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Rams salary cap spending lines up almost perfectly with NFL trends

Where NFL money is going, the Rams are practically dictating it

Los Angeles Rams Offseason Workout Photo by Jayne Kamin-Oncea/Getty Images

Going into 2023 training camp with three running backs set to either play on the franchise tag or sit out the season, there has been a lot of focus around the NFL on how that position has been devalued over the last decade. The Los Angeles Rams played a significant role in at least the perception of devaluation because of their contract and subsequent release of Todd Gurley, but since then have gone cheap at running back whenever possible.

That’s not the only way that the Rams salary cap lines up with NFL trends.

Going into 2023, the L.A. Rams rank 30th in running back spending with only $5.5 million allocated at that position against the salary cap. The Rams have picked Cam Akers, Kyren Williams, and Zach Evans in the draft to enter a competition alongside veteran late signing Sony Michel.’s Jason Fitzgerald posted salary trends since 2013 and no position has gained more value in the last 10 years than right tackle, while the smallest gain (other than punter) is running back at only a 24% increase in average salary.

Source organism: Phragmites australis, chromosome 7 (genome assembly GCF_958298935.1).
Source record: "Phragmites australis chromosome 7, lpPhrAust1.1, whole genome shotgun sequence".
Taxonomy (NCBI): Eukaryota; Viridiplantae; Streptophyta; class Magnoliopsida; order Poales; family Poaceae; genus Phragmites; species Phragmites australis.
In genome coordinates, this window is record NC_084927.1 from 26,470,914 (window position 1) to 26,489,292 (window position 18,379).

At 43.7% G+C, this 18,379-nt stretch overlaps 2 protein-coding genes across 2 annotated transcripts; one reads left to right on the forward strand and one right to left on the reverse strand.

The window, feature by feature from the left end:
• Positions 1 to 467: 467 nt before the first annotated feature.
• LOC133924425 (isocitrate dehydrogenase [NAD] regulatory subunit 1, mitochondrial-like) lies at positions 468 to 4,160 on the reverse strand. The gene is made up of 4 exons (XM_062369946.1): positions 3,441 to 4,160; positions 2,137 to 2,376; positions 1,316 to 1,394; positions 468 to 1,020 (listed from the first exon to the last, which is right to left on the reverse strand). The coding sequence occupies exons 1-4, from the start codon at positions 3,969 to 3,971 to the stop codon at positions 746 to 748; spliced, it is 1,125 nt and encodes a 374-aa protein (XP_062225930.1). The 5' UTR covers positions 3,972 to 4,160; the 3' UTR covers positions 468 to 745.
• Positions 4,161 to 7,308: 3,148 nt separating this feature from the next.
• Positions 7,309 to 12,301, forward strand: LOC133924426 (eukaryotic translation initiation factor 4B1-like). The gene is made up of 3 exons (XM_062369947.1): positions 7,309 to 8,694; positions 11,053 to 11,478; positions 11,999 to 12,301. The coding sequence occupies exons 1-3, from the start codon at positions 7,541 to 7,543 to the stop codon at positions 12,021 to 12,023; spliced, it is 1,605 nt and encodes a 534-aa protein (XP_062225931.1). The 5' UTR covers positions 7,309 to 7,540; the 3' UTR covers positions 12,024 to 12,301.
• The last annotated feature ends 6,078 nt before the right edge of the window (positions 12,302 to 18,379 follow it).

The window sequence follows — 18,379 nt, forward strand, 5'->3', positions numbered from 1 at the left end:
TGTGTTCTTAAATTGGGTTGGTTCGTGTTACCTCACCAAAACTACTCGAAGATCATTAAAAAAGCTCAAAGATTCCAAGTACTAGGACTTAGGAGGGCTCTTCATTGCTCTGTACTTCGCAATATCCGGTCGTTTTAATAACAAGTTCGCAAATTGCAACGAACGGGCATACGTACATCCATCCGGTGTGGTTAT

That’s worse than long snapper and much worse than kicker.

When you look at the Rams, they clearly have gone from one of the spendiest running back teams to one of the cheapest, but they line up in other ways too. For example, right tackle Rob Havenstein has one of the best contracts on the roster and is the highest-paid player on the team right now outside of the well-known “top-3”. Havenstein makes $9.7 million in 2023 and his contract is well protected from release for the next three seasons.

The next-highest increase goes to quarterback, which of course applies to Matthew Stafford. The next goes to interior defensive line and Aaron Donald is the highest-paid non-QB in NFL history. He has a lot to do with that increase.

After that is guard, where the Rams buck the trend. They didn’t pay Austin Corbett and they paid Joe Noteboom, but in the hopes that he is a left tackle. The team is hoping that Steve Avila (which is significant use of DRAFT capital) and Logan Bruss can man down those positions for cheap.

Then you’ve got wide receiver, which of course is where Cooper Kupp’s $80 million over three years comes into play. The Rams are technically middle of the pack this year in receiver spending, but when you add in Allen Robinson’s $21.45 million dead money hit...they aren’t middle of the pack anymore. In fact, if you added that $21 million to the $27.7 million they’re spending, then L.A. would have the most expensive receivers room. (Before accounting for dead money on other teams, of course.)

The rest of the list is slightly hit or miss, but not really. As far as the positions getting more value, the L.A. Rams are right on target. For the positions being devalued, like running back, the Rams follow that trend too.